I have become mildly obsessed with the AMC show TURN: Washington’s Spies. I got sucked into this drama on Netflix and have now made it nearly through its four seasons, sneaking in an episode almost every day in the early evenings.
The show is historically challenged in many respects, but — taken on its own terms and merits — it is compelling. It represents 18th Century America quite well in several ways.
TURN visually captures just how rural Colonial America was. Long Island wasn’t a suburb; it was the boondocks. And, while New York and New England c. 1776 were no longer a wilderness, the landscape was, in many places, still heavily wooded and semi‐wild. Distances were great; roads were mostly poor and communications slow.
And the human population was small and localized. This point is critical to understanding the evolution of the republican principles that imbued the founding of the United States. (Hat tip to historian and author Dr. Brion McClanahan for articulating this nicely in a podcast on TURN).
The largest city in the American Colonies in 1776 was Philadelphia, with 40,000 residents. Bustling New York City was home to 25,000 souls; Boston, the hotbed of the rebellion, boasted a population of 15,000 people.
As of 2017, the population of Bend, Oregon was 94,520. Sisters, Oregon, had a 2017 population of 2,701 — but counting its outlying residential areas, it has a population roughly the size of Colonial Boston or maybe Newport, Rhode Island (11,000).
The aphorism that “all politics is local” was genuinely true in Colonial and Revolutionary America. The republican form of government designed by the founders operates optimally when it is operating at a manageable scale. The structure has actually been remarkably adaptable to massive growth and change, but it was never designed to be a centralized bureaucracy responsible for managing 320 million people’s lives on a continental and transcontinental scale. It was, in short, supposed to remain a Republic, not an Empire.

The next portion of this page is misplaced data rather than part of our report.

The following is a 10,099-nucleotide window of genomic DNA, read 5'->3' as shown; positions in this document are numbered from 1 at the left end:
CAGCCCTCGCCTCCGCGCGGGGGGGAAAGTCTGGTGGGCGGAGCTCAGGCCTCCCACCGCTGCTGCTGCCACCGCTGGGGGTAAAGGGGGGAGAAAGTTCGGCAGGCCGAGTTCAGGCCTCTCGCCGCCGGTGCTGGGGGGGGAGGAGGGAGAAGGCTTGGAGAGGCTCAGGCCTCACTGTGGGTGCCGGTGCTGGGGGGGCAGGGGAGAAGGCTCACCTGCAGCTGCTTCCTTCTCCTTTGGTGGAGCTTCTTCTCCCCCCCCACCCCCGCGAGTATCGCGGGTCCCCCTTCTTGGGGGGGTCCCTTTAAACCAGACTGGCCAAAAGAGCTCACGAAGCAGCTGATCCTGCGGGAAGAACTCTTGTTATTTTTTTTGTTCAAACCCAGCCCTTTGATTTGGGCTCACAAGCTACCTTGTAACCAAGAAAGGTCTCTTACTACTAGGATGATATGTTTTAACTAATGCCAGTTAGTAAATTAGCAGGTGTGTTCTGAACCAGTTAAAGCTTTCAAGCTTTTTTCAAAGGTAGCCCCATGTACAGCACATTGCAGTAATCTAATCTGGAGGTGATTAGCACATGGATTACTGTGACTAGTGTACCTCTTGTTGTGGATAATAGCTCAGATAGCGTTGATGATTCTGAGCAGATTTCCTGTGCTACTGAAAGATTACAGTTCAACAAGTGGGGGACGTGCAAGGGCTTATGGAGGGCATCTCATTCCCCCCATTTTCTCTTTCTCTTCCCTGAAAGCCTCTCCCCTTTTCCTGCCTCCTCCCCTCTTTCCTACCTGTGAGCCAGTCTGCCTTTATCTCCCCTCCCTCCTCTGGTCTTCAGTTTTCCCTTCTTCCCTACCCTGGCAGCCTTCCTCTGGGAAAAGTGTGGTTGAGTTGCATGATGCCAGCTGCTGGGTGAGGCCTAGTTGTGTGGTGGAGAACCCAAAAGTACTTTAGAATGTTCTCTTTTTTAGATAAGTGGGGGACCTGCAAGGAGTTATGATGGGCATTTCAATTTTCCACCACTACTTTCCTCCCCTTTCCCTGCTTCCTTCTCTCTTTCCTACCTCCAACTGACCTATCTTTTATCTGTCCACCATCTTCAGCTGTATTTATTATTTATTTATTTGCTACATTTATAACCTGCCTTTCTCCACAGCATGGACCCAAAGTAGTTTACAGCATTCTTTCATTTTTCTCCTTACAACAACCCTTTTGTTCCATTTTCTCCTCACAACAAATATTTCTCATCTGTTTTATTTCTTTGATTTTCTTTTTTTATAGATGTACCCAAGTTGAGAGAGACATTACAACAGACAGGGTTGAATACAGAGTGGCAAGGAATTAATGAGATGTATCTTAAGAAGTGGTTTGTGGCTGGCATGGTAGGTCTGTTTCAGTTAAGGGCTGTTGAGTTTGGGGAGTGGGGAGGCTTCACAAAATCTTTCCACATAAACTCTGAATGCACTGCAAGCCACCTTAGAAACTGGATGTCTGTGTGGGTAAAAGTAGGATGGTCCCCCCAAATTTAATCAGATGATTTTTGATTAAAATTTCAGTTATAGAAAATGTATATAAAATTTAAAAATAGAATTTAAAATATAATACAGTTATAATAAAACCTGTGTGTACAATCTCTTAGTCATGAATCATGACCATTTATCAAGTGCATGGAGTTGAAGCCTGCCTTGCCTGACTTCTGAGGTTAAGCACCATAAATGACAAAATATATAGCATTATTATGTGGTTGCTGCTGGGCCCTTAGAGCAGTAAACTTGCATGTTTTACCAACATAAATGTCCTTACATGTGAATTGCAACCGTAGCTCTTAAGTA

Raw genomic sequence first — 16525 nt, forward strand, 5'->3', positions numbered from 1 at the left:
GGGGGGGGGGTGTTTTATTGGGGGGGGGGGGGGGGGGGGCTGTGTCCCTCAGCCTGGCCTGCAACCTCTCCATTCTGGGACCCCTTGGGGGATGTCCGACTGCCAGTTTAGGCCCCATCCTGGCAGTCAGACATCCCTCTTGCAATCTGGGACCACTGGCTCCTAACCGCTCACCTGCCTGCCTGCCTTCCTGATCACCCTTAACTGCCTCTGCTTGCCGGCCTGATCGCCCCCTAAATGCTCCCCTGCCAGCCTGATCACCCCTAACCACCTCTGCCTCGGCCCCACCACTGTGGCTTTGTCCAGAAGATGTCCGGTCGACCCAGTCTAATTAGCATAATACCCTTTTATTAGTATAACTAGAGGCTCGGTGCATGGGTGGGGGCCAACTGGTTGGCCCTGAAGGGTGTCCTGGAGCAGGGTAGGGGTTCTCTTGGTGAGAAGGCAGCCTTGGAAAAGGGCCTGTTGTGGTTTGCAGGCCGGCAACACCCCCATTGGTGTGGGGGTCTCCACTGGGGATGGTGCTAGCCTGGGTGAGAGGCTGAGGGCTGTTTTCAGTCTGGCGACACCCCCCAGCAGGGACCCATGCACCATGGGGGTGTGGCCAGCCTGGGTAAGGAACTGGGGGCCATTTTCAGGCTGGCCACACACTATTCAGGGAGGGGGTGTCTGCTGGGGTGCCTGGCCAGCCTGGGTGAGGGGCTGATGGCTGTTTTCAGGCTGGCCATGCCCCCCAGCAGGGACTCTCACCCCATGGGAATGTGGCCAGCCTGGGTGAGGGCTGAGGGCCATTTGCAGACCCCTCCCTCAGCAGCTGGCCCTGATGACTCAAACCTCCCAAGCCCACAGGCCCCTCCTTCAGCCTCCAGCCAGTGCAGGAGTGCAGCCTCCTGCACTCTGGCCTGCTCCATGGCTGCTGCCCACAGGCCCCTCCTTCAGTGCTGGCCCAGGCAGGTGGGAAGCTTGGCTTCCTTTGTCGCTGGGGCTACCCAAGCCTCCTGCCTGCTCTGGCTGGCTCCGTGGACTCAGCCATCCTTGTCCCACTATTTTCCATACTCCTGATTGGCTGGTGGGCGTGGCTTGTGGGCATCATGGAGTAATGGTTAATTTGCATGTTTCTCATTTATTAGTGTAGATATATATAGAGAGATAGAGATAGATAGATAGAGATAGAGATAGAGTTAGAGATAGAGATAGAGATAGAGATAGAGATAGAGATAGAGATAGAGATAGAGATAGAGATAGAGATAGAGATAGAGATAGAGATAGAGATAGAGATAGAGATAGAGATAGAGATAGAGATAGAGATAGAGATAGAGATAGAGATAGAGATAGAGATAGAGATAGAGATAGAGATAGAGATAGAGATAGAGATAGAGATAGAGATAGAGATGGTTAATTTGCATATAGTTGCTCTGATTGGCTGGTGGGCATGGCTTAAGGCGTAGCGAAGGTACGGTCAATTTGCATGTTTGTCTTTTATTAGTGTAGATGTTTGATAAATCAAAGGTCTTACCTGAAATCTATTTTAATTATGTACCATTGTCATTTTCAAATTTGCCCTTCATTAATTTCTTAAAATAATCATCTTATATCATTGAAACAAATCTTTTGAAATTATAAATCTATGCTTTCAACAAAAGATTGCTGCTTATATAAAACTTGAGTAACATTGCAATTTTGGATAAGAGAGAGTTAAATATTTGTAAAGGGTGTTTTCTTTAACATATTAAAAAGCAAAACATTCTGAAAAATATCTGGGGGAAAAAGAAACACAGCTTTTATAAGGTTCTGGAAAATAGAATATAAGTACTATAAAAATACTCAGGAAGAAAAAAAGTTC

Politics was never meant to be a full time obligation or occupation — it was supposed to be a matter of public service to deal with the public business, with long and frequent retreats back into the private sector (and not the kind of “private sector” represented by the deep state national‐security‐government‐industrial complex, either).
We should not wax romantic about localism — local politics can be mean and petty (as anyone who has been involved in a homeowners association beef can attest).
But, allowing for the necessary evil, political action should rightly be as “local” as it can be made. This is the principle of subsidiarity: “Matters ought to be handled by the smallest, lowest or least centralized competent authority. Political decisions should be taken at a local level if possible, rather than by a central authority.”
This means that, instead of seeking political saviors to sit in an imperial Oval Office, we should be worrying a lot more about who is running for school board or city council or planning commission or county commission. And we should be taking advantage of the politics of scale to wield our individual influence at that level, where our voices might actually be heard and heeded.